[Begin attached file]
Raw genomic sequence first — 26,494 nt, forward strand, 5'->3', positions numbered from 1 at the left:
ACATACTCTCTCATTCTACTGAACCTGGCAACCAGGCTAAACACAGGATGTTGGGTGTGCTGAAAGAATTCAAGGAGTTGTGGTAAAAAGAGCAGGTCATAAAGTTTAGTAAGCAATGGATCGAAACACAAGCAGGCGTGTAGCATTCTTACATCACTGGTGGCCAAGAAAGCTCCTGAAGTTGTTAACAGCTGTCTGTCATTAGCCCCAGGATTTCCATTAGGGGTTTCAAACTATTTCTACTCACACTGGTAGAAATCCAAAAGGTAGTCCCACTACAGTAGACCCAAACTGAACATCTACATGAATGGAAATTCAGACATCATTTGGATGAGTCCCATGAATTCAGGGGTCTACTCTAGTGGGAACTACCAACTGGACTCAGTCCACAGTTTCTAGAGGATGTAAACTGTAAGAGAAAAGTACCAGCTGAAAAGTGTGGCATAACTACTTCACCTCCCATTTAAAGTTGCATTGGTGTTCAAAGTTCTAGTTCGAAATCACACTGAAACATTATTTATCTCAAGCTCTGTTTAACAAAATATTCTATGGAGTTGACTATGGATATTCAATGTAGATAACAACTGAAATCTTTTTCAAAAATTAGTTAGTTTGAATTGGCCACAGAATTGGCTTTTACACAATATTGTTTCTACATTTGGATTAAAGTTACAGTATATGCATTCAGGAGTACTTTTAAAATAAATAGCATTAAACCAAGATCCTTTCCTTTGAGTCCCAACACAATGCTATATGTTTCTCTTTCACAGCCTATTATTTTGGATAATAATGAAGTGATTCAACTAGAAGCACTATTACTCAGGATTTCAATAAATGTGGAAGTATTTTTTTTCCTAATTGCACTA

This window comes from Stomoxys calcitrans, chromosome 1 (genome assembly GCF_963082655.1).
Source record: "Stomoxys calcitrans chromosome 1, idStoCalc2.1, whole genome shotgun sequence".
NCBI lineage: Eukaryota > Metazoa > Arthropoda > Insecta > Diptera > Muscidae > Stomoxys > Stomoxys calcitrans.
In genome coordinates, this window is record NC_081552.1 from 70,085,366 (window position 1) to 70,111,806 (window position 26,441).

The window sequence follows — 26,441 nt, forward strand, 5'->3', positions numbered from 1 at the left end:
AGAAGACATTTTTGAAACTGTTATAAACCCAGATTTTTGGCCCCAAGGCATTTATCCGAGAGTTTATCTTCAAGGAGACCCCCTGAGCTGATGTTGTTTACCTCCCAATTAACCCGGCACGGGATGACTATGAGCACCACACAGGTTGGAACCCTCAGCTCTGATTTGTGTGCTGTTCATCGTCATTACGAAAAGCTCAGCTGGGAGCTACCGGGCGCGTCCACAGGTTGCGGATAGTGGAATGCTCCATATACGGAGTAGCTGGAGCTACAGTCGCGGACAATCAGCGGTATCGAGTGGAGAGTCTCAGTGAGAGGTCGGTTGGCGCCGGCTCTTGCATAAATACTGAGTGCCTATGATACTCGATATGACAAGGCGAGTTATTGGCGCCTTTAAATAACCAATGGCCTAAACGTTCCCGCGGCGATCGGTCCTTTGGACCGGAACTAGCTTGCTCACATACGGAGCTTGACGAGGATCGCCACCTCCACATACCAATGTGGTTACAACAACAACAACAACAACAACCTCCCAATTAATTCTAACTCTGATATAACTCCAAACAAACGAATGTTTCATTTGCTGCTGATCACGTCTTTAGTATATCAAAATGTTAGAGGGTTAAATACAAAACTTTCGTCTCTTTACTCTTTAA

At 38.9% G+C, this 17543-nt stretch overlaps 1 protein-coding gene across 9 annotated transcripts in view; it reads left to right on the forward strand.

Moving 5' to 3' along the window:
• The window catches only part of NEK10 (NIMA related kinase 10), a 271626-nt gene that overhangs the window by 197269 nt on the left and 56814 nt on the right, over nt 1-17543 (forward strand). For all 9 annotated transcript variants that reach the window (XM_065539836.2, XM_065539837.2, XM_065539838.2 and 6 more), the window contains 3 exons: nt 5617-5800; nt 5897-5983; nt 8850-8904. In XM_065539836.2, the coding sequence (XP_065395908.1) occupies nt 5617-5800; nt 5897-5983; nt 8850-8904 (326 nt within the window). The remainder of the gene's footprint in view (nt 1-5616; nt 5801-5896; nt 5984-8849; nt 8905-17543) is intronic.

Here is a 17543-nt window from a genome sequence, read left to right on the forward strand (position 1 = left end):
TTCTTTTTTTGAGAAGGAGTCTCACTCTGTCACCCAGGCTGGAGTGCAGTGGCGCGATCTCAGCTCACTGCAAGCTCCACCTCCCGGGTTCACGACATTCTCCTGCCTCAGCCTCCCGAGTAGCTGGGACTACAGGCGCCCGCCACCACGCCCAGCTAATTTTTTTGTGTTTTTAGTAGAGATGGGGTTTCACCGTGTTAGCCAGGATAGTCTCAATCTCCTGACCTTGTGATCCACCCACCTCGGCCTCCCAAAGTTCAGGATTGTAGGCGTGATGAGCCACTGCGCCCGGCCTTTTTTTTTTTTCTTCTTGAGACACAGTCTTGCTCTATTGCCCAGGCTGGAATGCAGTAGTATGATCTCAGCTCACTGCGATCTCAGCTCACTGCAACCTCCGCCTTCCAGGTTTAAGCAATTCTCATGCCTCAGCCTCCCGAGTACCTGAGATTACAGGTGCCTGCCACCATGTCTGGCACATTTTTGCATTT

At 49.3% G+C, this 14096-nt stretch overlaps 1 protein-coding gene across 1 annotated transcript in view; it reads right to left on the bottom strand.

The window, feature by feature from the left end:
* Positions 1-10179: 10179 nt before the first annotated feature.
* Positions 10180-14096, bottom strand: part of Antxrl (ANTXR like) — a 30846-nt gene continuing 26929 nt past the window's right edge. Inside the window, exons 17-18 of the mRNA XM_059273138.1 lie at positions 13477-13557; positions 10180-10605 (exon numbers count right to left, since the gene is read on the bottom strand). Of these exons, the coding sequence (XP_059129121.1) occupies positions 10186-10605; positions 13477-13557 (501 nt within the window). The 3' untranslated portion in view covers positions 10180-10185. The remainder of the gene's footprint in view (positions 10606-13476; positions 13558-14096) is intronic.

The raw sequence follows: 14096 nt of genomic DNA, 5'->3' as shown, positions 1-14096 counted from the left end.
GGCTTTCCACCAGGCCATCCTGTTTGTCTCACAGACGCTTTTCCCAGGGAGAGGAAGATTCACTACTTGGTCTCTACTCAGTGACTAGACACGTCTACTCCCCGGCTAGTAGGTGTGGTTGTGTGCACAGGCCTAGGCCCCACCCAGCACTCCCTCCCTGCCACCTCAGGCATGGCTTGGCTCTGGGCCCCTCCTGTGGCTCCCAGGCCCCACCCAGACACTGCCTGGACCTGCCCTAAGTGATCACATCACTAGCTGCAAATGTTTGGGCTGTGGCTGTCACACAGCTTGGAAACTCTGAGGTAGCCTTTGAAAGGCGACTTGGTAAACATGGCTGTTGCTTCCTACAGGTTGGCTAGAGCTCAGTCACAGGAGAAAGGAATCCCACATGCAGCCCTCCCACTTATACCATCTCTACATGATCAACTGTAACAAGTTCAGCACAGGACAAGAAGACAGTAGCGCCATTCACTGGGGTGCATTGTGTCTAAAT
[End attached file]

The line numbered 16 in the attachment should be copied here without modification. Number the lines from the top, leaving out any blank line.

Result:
* Positions 1-10179: 10179 nt before the first annotated feature.